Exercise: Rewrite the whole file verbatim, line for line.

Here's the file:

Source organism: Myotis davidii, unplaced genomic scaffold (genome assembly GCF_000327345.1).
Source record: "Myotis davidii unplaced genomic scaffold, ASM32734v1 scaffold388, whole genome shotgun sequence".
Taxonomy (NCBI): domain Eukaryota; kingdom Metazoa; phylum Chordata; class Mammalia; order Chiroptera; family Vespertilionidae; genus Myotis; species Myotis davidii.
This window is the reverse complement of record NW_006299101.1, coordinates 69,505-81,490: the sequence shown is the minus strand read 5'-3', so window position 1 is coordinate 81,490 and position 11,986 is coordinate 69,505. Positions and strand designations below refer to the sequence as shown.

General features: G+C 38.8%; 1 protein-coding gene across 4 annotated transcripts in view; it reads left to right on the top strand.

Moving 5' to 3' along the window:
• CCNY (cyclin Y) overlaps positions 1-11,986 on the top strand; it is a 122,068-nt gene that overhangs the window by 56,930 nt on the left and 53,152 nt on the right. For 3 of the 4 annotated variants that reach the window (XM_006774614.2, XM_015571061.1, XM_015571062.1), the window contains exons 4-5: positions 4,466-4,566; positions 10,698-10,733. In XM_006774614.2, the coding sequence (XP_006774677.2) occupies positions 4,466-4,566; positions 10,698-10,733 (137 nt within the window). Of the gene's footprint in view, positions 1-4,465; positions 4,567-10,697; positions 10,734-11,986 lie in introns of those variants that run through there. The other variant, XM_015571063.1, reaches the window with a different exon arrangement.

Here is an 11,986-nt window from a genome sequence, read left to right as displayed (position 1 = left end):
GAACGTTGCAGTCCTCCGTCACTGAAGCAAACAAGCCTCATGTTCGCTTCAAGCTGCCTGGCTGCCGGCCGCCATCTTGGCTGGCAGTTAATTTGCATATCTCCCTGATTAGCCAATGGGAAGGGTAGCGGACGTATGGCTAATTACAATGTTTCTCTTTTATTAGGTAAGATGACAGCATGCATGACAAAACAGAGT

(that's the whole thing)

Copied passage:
Source organism: Myotis davidii, unplaced genomic scaffold (genome assembly GCF_000327345.1).
Source record: "Myotis davidii unplaced genomic scaffold, ASM32734v1 scaffold388, whole genome shotgun sequence".
Taxonomy (NCBI): domain Eukaryota; kingdom Metazoa; phylum Chordata; class Mammalia; order Chiroptera; family Vespertilionidae; genus Myotis; species Myotis davidii.
This window is the reverse complement of record NW_006299101.1, coordinates 69,505-81,490: the sequence shown is the minus strand read 5'-3', so window position 1 is coordinate 81,490 and position 11,986 is coordinate 69,505. Positions and strand designations below refer to the sequence as shown.

General features: G+C 38.8%; 1 protein-coding gene across 4 annotated transcripts in view; it reads left to right on the top strand.

Moving 5' to 3' along the window:
• CCNY (cyclin Y) overlaps positions 1-11,986 on the top strand; it is a 122,068-nt gene that overhangs the window by 56,930 nt on the left and 53,152 nt on the right. For 3 of the 4 annotated variants that reach the window (XM_006774614.2, XM_015571061.1, XM_015571062.1), the window contains exons 4-5: positions 4,466-4,566; positions 10,698-10,733. In XM_006774614.2, the coding sequence (XP_006774677.2) occupies positions 4,466-4,566; positions 10,698-10,733 (137 nt within the window). Of the gene's footprint in view, positions 1-4,465; positions 4,567-10,697; positions 10,734-11,986 lie in introns of those variants that run through there. The other variant, XM_015571063.1, reaches the window with a different exon arrangement.

Here is an 11,986-nt window from a genome sequence, read left to right as displayed (position 1 = left end):
GAACGTTGCAGTCCTCCGTCACTGAAGCAAACAAGCCTCATGTTCGCTTCAAGCTGCCTGGCTGCCGGCCGCCATCTTGGCTGGCAGTTAATTTGCATATCTCCCTGATTAGCCAATGGGAAGGGTAGCGGACGTATGGCTAATTACAATGTTTCTCTTTTATTAGGTAAGATGACAGCATGCATGACAAAACAGAGT